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Eats shoots and leaves: The Zero Tolerance…
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Eats shoots and leaves: The Zero Tolerance Approach to Punctuation (original 2003; edition 2003)

by Lynne Truss

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11,523255233 (3.81)207
Member:rightantler
Title:Eats shoots and leaves: The Zero Tolerance Approach to Punctuation
Authors:Lynne Truss
Info:Profile Books (2003), Edition: 1st Edition, Hardcover, 209 pages
Collections:Read but unowned, Stewart's Read
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Tags:Y04, culture

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Eats, Shoots & Leaves by Lynne Truss (Author) (2003)

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» See also 207 mentions

English (250)  Italian (2)  Dutch (1)  Hebrew (1)  Piratical (1)  All languages (255)
Showing 1-5 of 250 (next | show all)
I bet it teaches you something! I thought I was pretty savvy on my punctuation, but I learned a few things from this. ( )
  humblewomble | Oct 19, 2014 |
Okay, Lynne Truss is a language fascist. But I like her neurosis. The language is on its way to becoming the world's language, but as with Latin it will devide into two main strains, the literary language, which preserves a number of the beautiful nuances that made English a wonderfully flexible tool for the expression of thought, and a demotic form whiich will share some elements of English's wonderfully flexible grammar with a diverging vocabulary. I'll be sorry for the growth of the demotic, loving to use the word "Fewer" to indicate nouns that have a different form when plural, rather than the demotic "less" for any plurality. Yes I even use words like plurality in its correct sense!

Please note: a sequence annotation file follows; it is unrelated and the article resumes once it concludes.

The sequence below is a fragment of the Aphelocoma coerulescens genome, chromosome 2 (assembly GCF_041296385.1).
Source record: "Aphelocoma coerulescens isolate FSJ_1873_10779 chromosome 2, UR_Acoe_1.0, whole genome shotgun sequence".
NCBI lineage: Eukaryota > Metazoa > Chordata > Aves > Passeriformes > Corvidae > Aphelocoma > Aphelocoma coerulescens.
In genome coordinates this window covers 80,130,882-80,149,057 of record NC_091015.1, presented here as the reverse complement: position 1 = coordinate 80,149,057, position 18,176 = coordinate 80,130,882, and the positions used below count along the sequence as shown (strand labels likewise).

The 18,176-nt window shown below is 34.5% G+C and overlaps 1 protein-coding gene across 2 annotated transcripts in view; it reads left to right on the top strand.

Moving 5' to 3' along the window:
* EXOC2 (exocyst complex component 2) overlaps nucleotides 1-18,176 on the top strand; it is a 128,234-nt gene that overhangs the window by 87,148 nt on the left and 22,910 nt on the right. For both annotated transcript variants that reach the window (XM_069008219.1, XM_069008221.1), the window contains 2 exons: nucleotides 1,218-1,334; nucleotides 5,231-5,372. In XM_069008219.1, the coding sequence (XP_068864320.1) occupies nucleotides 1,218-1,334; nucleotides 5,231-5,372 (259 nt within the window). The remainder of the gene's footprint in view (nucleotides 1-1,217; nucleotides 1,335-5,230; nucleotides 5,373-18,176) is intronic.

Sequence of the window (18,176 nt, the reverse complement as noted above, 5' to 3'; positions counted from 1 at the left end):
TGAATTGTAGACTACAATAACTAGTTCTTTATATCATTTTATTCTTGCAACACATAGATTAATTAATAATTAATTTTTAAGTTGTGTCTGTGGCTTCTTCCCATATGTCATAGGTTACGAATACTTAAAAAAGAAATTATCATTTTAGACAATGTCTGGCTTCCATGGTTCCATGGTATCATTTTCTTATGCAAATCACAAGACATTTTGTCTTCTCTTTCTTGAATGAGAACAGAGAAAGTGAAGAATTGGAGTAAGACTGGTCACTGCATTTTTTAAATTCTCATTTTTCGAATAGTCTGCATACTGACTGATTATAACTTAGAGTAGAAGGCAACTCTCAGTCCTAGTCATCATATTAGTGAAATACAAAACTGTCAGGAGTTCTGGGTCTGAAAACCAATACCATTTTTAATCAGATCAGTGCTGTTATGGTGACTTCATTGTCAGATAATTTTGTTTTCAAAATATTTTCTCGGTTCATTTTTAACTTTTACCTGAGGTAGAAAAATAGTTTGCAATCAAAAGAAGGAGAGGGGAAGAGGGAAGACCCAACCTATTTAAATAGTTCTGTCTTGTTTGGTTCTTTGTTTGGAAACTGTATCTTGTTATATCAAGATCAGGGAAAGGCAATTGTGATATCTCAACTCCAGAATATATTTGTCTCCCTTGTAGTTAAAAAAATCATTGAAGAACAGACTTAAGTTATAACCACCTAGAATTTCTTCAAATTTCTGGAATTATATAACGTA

So hang in there, Lynne, keep punctuating above your weight! Forever! ( )
  DinadansFriend | Jun 9, 2014 |
This tome deserves high praise indeed. Lynne truss is excellent and knows her stuff so well that you will feel like a small student at a master's knee. She diligently argues that punctuation should not be placed aside and forgotten. That it makes your words come alive with vibrancy.

And her prose is such that you sit up and pay attention. It is not light reading for an afternoon's hour, but deserves to be given your focus so that you too will take on a little of her zeal in the fight to save the tools that make our words sing!

Citing many writers and providing examples Truss shows us and reminds us that there is craft to writing, and to using punctuation to elevate your thoughts to better than they are. To make your writing able to be admired for the way you craft it beyond what you say with them.

And that the art of this is falling away in our digital text/chat driven society. That we should remember that we who do write are guardians, placed with a sacred trust that when we write and attract many eyes to our tales, it gives us the chance to preach and proselytize to the masses who have become lazy with language.